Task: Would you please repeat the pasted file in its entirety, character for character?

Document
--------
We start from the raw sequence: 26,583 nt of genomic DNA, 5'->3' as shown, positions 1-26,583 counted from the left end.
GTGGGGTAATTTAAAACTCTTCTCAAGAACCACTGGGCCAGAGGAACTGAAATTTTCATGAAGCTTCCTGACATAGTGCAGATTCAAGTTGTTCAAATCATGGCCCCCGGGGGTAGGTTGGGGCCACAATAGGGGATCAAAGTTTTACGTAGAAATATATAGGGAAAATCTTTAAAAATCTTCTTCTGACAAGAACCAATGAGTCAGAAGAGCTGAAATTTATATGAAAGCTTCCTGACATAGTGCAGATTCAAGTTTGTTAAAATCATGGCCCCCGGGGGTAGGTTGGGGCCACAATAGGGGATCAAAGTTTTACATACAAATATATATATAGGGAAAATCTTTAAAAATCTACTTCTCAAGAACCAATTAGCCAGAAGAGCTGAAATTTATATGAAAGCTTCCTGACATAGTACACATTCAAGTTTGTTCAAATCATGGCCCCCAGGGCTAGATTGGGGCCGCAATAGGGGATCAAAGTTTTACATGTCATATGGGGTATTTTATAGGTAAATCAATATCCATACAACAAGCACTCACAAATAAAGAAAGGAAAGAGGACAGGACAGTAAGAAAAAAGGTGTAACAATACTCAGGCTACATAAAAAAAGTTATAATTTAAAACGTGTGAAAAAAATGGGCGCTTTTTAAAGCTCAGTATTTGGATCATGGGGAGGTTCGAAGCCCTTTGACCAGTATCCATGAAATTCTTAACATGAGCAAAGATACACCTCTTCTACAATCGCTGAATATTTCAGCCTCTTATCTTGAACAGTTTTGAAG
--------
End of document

We start from the raw sequence: 26,583 nt of genomic DNA, 5'->3' as shown, positions 1-26,583 counted from the left end.
GTGGGGTAATTTAAAACTCTTCTCAAGAACCACTGGGCCAGAGGAACTGAAATTTTCATGAAGCTTCCTGACATAGTGCAGATTCAAGTTGTTCAAATCATGGCCCCCGGGGGTAGGTTGGGGCCACAATAGGGGATCAAAGTTTTACGTAGAAATATATAGGGAAAATCTTTAAAAATCTTCTTCTGACAAGAACCAATGAGTCAGAAGAGCTGAAATTTATATGAAAGCTTCCTGACATAGTGCAGATTCAAGTTTGTTAAAATCATGGCCCCCGGGGGTAGGTTGGGGCCACAATAGGGGATCAAAGTTTTACATACAAATATATATATAGGGAAAATCTTTAAAAATCTACTTCTCAAGAACCAATTAGCCAGAAGAGCTGAAATTTATATGAAAGCTTCCTGACATAGTACACATTCAAGTTTGTTCAAATCATGGCCCCCAGGGCTAGATTGGGGCCGCAATAGGGGATCAAAGTTTTACATGTCATATGGGGTATTTTATAGGTAAATCAATATCCATACAACAAGCACTCACAAATAAAGAAAGGAAAGAGGACAGGACAGTAAGAAAAAAGGTGTAACAATACTCAGGCTACATAAAAAAAGTTATAATTTAAAACGTGTGAAAAAAATGGGCGCTTTTTAAAGCTCAGTATTTGGATCATGGGGAGGTTCGAAGCCCTTTGACCAGTATCCATGAAATTCTTAACATGAGCAAAGATACACCTCTTCTACAATCGCTGAATATTTCAGCCTCTTATCTTGAACAGTTTTGAAG